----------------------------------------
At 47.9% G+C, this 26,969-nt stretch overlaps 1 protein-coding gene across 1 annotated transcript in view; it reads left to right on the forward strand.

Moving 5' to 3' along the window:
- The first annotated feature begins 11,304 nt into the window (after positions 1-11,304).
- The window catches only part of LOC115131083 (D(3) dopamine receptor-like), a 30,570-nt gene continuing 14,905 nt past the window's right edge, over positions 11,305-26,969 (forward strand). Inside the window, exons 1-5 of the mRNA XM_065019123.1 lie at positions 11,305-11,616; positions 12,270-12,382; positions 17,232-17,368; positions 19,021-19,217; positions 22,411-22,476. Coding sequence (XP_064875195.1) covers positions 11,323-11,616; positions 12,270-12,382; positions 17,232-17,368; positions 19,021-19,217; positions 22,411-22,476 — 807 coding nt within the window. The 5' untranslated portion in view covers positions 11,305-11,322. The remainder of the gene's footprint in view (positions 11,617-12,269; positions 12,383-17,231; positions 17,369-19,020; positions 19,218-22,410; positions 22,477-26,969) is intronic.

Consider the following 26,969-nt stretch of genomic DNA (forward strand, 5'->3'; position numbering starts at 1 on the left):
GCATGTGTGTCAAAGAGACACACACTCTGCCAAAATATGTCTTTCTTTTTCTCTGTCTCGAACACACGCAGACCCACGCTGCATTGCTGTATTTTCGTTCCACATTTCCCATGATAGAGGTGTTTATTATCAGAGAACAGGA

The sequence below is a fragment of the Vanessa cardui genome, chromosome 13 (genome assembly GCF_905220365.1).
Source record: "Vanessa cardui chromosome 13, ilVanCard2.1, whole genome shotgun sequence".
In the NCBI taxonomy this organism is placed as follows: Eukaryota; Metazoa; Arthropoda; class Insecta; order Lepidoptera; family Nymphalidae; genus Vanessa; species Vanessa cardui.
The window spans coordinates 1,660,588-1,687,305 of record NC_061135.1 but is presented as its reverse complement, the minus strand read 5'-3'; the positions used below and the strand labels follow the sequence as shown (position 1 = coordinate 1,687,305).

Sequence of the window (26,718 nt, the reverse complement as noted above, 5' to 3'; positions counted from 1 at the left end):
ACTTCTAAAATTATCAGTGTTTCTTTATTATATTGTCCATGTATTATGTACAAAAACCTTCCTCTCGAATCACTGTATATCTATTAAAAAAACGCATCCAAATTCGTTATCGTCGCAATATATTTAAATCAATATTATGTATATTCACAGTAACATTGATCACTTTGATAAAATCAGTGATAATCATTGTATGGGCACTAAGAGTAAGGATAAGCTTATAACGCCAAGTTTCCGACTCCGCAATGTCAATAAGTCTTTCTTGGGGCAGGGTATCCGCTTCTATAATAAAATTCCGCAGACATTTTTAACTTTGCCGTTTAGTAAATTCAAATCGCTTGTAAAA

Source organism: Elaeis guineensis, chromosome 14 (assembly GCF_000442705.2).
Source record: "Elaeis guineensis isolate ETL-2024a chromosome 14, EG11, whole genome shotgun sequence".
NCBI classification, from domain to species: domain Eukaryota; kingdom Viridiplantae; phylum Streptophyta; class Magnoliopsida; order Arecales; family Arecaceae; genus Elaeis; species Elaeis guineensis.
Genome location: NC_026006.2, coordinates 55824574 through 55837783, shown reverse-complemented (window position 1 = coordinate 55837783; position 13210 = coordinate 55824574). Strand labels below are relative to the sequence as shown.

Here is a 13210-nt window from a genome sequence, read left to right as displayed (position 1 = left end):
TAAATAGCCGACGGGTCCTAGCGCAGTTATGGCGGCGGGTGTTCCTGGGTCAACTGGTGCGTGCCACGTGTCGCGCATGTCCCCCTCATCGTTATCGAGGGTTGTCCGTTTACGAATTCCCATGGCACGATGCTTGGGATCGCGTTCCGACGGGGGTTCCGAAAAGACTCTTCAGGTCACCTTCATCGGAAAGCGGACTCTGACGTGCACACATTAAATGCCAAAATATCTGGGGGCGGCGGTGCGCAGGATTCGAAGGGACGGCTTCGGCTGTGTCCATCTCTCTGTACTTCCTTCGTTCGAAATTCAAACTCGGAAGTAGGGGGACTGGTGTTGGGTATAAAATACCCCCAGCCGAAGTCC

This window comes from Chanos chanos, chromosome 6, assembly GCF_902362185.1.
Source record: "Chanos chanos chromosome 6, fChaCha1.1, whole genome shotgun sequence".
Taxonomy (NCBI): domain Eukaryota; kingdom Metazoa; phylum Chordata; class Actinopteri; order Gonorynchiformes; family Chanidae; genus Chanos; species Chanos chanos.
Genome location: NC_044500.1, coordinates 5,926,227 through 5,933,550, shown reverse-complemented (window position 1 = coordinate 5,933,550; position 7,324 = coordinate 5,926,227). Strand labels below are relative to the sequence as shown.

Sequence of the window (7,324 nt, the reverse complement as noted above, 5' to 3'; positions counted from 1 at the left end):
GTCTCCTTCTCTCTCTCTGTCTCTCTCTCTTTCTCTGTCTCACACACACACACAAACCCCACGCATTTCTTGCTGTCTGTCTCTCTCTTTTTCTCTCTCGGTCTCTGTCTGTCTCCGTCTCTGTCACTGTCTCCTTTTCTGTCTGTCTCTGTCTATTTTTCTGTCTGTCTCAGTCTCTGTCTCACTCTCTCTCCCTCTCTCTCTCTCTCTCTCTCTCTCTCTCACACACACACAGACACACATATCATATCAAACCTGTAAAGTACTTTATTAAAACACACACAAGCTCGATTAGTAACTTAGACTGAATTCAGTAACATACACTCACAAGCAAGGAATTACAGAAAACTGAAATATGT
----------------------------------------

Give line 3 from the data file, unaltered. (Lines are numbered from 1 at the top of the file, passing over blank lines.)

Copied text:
- The first annotated feature begins 11,304 nt into the window (after positions 1-11,304).